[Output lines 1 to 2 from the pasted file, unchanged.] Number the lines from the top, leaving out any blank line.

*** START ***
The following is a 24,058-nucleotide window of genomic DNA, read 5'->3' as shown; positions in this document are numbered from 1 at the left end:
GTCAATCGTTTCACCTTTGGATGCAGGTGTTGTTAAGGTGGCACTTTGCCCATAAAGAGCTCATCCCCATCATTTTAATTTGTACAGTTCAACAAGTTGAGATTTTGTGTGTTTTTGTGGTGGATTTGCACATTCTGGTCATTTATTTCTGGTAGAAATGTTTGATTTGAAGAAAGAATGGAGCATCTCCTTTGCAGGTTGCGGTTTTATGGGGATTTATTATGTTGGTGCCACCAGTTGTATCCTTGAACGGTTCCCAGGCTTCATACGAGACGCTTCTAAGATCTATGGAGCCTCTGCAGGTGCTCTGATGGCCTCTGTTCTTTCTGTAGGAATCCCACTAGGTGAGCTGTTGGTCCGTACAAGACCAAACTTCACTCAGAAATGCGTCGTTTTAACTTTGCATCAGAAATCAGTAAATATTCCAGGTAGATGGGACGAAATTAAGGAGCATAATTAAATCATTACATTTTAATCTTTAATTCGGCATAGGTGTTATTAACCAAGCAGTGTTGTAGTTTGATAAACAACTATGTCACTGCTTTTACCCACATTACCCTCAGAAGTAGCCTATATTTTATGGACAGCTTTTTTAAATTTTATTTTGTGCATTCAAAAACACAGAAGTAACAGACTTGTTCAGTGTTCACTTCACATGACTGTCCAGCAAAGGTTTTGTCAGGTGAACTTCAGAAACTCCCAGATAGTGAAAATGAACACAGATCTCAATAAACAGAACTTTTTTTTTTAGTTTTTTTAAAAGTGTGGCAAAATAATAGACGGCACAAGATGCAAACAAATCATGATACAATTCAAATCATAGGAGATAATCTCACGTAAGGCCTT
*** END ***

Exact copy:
The following is a 24,058-nucleotide window of genomic DNA, read 5'->3' as shown; positions in this document are numbered from 1 at the left end:
GTCAATCGTTTCACCTTTGGATGCAGGTGTTGTTAAGGTGGCACTTTGCCCATAAAGAGCTCATCCCCATCATTTTAATTTGTACAGTTCAACAAGTTGAGATTTTGTGTGTTTTTGTGGTGGATTTGCACATTCTGGTCATTTATTTCTGGTAGAAATGTTTGATTTGAAGAAAGAATGGAGCATCTCCTTTGCAGGTTGCGGTTTTATGGGGATTTATTATGTTGGTGCCACCAGTTGTATCCTTGAACGGTTCCCAGGCTTCATACGAGACGCTTCTAAGATCTATGGAGCCTCTGCAGGTGCTCTGATGGCCTCTGTTCTTTCTGTAGGAATCCCACTAGGTGAGCTGTTGGTCCGTACAAGACCAAACTTCACTCAGAAATGCGTCGTTTTAACTTTGCATCAGAAATCAGTAAATATTCCAGGTAGATGGGACGAAATTAAGGAGCATAATTAAATCATTACATTTTAATCTTTAATTCGGCATAGGTGTTATTAACCAAGCAGTGTTGTAGTTTGATAAACAACTATGTCACTGCTTTTACCCACATTACCCTCAGAAGTAGCCTATATTTTATGGACAGCTTTTTTAAATTTTATTTTGTGCATTCAAAAACACAGAAGTAACAGACTTGTTCAGTGTTCACTTCACATGACTGTCCAGCAAAGGTTTTGTCAGGTGAACTTCAGAAACTCCCAGATAGTGAAAATGAACACAGATCTCAATAAACAGAACTTTTTTTTTTAGTTTTTTTAAAAGTGTGGCAAAATAATAGACGGCACAAGATGCAAACAAATCATGATACAATTCAAATCATAGGAGATAATCTCACGTAAGGCCTT